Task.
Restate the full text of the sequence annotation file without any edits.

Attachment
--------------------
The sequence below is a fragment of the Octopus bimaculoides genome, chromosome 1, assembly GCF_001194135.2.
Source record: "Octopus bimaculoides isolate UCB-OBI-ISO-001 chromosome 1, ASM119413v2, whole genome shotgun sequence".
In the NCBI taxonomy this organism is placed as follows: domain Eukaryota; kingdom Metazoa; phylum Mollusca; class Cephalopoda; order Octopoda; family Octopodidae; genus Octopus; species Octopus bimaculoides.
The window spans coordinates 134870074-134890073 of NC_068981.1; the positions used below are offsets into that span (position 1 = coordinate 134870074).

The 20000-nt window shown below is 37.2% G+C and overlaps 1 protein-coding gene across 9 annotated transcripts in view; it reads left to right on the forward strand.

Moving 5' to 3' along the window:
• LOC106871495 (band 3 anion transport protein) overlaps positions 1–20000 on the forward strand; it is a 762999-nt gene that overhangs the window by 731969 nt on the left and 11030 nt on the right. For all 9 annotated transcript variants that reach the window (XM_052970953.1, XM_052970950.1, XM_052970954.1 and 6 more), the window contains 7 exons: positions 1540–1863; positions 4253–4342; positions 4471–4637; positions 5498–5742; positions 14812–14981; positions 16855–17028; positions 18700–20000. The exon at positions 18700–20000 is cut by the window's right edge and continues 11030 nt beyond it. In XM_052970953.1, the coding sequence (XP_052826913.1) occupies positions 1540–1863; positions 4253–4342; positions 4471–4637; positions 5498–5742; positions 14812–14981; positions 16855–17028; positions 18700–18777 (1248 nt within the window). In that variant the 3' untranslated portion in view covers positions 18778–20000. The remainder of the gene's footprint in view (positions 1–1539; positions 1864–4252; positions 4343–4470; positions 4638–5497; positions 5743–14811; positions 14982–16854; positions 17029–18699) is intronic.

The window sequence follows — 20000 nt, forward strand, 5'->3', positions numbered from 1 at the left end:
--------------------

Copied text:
The sequence below is a fragment of the Octopus bimaculoides genome, chromosome 1, assembly GCF_001194135.2.
Source record: "Octopus bimaculoides isolate UCB-OBI-ISO-001 chromosome 1, ASM119413v2, whole genome shotgun sequence".
In the NCBI taxonomy this organism is placed as follows: domain Eukaryota; kingdom Metazoa; phylum Mollusca; class Cephalopoda; order Octopoda; family Octopodidae; genus Octopus; species Octopus bimaculoides.
The window spans coordinates 134870074-134890073 of NC_068981.1; the positions used below are offsets into that span (position 1 = coordinate 134870074).

The 20000-nt window shown below is 37.2% G+C and overlaps 1 protein-coding gene across 9 annotated transcripts in view; it reads left to right on the forward strand.

Moving 5' to 3' along the window:
• LOC106871495 (band 3 anion transport protein) overlaps positions 1–20000 on the forward strand; it is a 762999-nt gene that overhangs the window by 731969 nt on the left and 11030 nt on the right. For all 9 annotated transcript variants that reach the window (XM_052970953.1, XM_052970950.1, XM_052970954.1 and 6 more), the window contains 7 exons: positions 1540–1863; positions 4253–4342; positions 4471–4637; positions 5498–5742; positions 14812–14981; positions 16855–17028; positions 18700–20000. The exon at positions 18700–20000 is cut by the window's right edge and continues 11030 nt beyond it. In XM_052970953.1, the coding sequence (XP_052826913.1) occupies positions 1540–1863; positions 4253–4342; positions 4471–4637; positions 5498–5742; positions 14812–14981; positions 16855–17028; positions 18700–18777 (1248 nt within the window). In that variant the 3' untranslated portion in view covers positions 18778–20000. The remainder of the gene's footprint in view (positions 1–1539; positions 1864–4252; positions 4343–4470; positions 4638–5497; positions 5743–14811; positions 14982–16854; positions 17029–18699) is intronic.

The window sequence follows — 20000 nt, forward strand, 5'->3', positions numbered from 1 at the left end: